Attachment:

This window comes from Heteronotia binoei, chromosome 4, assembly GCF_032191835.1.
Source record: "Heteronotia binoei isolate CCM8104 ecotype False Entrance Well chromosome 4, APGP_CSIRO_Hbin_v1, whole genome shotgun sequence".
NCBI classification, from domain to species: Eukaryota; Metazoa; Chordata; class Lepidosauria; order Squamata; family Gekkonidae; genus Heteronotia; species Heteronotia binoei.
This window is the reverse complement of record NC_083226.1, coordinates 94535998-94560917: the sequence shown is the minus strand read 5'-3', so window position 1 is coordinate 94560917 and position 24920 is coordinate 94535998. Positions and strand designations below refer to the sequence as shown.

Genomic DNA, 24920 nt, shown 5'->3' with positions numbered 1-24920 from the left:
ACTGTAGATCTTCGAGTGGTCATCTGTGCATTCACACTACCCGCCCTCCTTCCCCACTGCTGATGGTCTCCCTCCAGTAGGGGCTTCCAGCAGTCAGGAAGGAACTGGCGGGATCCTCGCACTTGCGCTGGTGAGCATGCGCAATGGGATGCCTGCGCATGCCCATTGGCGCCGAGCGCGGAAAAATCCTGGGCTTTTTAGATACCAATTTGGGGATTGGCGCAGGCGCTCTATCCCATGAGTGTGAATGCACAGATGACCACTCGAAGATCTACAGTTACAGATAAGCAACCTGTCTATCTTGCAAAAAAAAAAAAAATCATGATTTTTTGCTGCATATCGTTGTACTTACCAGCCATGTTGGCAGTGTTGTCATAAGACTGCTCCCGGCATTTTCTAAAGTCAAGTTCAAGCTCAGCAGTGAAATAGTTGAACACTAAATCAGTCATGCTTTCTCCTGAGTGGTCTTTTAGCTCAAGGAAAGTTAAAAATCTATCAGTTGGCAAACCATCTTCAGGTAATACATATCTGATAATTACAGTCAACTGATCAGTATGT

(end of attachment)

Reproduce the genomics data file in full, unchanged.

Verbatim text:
This window comes from Heteronotia binoei, chromosome 4, assembly GCF_032191835.1.
Source record: "Heteronotia binoei isolate CCM8104 ecotype False Entrance Well chromosome 4, APGP_CSIRO_Hbin_v1, whole genome shotgun sequence".
NCBI classification, from domain to species: Eukaryota; Metazoa; Chordata; class Lepidosauria; order Squamata; family Gekkonidae; genus Heteronotia; species Heteronotia binoei.
This window is the reverse complement of record NC_083226.1, coordinates 94535998-94560917: the sequence shown is the minus strand read 5'-3', so window position 1 is coordinate 94560917 and position 24920 is coordinate 94535998. Positions and strand designations below refer to the sequence as shown.

Genomic DNA, 24920 nt, shown 5'->3' with positions numbered 1-24920 from the left:
ACTGTAGATCTTCGAGTGGTCATCTGTGCATTCACACTACCCGCCCTCCTTCCCCACTGCTGATGGTCTCCCTCCAGTAGGGGCTTCCAGCAGTCAGGAAGGAACTGGCGGGATCCTCGCACTTGCGCTGGTGAGCATGCGCAATGGGATGCCTGCGCATGCCCATTGGCGCCGAGCGCGGAAAAATCCTGGGCTTTTTAGATACCAATTTGGGGATTGGCGCAGGCGCTCTATCCCATGAGTGTGAATGCACAGATGACCACTCGAAGATCTACAGTTACAGATAAGCAACCTGTCTATCTTGCAAAAAAAAAAAAAATCATGATTTTTTGCTGCATATCGTTGTACTTACCAGCCATGTTGGCAGTGTTGTCATAAGACTGCTCCCGGCATTTTCTAAAGTCAAGTTCAAGCTCAGCAGTGAAATAGTTGAACACTAAATCAGTCATGCTTTCTCCTGAGTGGTCTTTTAGCTCAAGGAAAGTTAAAAATCTATCAGTTGGCAAACCATCTTCAGGTAATACATATCTGATAATTACAGTCAACTGATCAGTATGT